While meat and poultry consumption appears to be on the decline in the U.S., the global prospects for growth in meat consumption are good, said John Anderson, American Farm Bureau Federation livestock economist.

Anderson, presenting at the International Production and Processing Expo, explained that broiler production had steadily increased by about 3.5 percent annually, but that growth has leveled off. Pork production has also remained steady, while beef production has dropped.

While production has dropped some due to the drought and high feed costs, decreased demand has also contributed. Eating habits have changed in the U.S., Anderson said, not only due to more ethnic diversity, but also because of economics.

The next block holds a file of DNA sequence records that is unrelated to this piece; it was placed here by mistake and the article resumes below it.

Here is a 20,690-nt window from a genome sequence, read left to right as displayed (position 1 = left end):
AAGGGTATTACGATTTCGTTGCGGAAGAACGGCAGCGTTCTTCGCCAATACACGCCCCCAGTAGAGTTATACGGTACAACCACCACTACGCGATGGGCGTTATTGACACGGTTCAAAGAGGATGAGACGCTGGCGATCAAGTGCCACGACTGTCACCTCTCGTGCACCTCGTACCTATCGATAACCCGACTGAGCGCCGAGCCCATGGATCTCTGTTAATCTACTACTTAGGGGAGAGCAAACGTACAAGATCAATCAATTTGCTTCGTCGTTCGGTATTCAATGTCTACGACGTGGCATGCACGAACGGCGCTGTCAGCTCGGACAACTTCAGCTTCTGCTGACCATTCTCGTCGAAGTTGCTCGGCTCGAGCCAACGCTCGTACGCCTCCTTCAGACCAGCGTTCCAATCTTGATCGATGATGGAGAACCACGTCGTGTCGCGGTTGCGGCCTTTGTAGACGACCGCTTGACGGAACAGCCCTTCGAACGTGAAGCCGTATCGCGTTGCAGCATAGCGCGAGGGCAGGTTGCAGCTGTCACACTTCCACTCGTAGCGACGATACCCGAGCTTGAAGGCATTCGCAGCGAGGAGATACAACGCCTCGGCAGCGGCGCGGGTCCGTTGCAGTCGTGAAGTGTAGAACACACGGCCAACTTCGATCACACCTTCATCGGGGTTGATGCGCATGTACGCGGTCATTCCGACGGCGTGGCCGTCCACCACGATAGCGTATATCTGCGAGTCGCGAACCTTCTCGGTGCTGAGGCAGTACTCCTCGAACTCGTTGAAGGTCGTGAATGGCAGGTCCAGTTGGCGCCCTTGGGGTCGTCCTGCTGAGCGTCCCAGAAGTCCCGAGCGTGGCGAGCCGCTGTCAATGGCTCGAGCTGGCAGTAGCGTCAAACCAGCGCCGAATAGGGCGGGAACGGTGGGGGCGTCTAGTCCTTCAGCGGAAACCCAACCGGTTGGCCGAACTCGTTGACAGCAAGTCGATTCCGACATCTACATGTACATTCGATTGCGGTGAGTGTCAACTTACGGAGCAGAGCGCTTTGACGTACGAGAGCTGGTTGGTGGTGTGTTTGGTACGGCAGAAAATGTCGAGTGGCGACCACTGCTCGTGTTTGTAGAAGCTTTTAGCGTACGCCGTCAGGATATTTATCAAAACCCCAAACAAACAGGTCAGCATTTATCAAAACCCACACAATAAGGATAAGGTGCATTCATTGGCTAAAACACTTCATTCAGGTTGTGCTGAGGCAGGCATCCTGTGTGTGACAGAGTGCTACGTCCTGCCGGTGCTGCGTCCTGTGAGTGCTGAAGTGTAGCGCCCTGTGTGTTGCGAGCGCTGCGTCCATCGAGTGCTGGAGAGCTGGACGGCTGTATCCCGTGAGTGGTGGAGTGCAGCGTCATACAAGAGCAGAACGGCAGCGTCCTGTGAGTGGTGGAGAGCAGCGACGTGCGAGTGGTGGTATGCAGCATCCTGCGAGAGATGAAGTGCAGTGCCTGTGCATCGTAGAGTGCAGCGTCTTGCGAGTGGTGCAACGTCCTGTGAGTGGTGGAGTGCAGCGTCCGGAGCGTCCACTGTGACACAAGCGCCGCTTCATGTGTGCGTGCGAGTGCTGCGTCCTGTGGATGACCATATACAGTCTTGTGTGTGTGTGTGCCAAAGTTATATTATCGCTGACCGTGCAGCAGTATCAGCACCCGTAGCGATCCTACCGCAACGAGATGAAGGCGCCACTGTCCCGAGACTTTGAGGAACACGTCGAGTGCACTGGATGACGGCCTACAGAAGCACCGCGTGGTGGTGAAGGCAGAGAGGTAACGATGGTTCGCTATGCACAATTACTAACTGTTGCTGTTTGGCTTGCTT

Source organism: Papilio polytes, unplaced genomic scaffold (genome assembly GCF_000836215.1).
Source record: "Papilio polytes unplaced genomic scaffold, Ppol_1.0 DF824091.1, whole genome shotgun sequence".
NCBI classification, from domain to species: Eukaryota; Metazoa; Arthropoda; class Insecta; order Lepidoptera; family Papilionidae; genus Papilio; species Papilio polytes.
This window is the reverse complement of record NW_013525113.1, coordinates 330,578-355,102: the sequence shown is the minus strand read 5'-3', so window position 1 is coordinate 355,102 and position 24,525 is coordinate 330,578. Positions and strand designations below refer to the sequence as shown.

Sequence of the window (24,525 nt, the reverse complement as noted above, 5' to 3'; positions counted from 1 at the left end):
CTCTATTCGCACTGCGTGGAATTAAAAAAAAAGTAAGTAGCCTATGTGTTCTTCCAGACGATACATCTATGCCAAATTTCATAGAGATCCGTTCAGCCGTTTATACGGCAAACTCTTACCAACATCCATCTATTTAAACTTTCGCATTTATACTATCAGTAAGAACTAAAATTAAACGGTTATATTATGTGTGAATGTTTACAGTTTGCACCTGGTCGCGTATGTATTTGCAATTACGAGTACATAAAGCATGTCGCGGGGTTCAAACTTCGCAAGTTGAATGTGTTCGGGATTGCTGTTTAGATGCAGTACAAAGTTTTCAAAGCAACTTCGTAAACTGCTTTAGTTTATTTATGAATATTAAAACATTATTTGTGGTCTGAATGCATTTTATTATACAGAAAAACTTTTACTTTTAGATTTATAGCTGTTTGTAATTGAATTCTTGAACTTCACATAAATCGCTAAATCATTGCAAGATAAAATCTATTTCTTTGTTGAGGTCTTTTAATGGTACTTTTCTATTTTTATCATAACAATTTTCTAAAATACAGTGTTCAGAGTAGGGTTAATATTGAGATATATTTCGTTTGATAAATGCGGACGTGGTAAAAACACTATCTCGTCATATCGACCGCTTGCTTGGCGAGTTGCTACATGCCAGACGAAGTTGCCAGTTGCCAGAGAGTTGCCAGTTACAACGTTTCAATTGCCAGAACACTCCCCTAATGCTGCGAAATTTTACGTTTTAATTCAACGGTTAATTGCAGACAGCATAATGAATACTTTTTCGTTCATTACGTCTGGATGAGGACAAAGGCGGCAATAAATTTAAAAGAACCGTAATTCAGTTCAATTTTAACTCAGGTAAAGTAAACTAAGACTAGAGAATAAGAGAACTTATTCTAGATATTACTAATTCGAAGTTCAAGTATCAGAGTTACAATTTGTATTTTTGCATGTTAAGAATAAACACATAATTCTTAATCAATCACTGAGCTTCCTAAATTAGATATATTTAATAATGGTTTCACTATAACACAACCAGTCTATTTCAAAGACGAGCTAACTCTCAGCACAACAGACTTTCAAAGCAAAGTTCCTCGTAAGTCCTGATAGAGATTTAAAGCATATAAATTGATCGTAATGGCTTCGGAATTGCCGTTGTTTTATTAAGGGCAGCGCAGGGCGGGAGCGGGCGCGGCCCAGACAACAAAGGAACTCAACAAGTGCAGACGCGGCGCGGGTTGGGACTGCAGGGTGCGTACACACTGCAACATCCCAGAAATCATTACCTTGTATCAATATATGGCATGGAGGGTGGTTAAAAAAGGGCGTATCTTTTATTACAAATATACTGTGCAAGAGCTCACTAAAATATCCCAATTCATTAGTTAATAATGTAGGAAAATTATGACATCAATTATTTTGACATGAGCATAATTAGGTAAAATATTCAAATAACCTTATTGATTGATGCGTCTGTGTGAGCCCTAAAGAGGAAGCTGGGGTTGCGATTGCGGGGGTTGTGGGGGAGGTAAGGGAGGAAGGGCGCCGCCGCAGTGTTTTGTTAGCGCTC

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Anderson noted that while U.S. consumers have been resistant to accept rising prices, foreign consumers have not. He expects exports to continue to climb, and that can have an impact on the overall price that U.S. shoppers pay at the grocery store.

“U.S. consumers are being outbid by foreign customers,” said Anderson.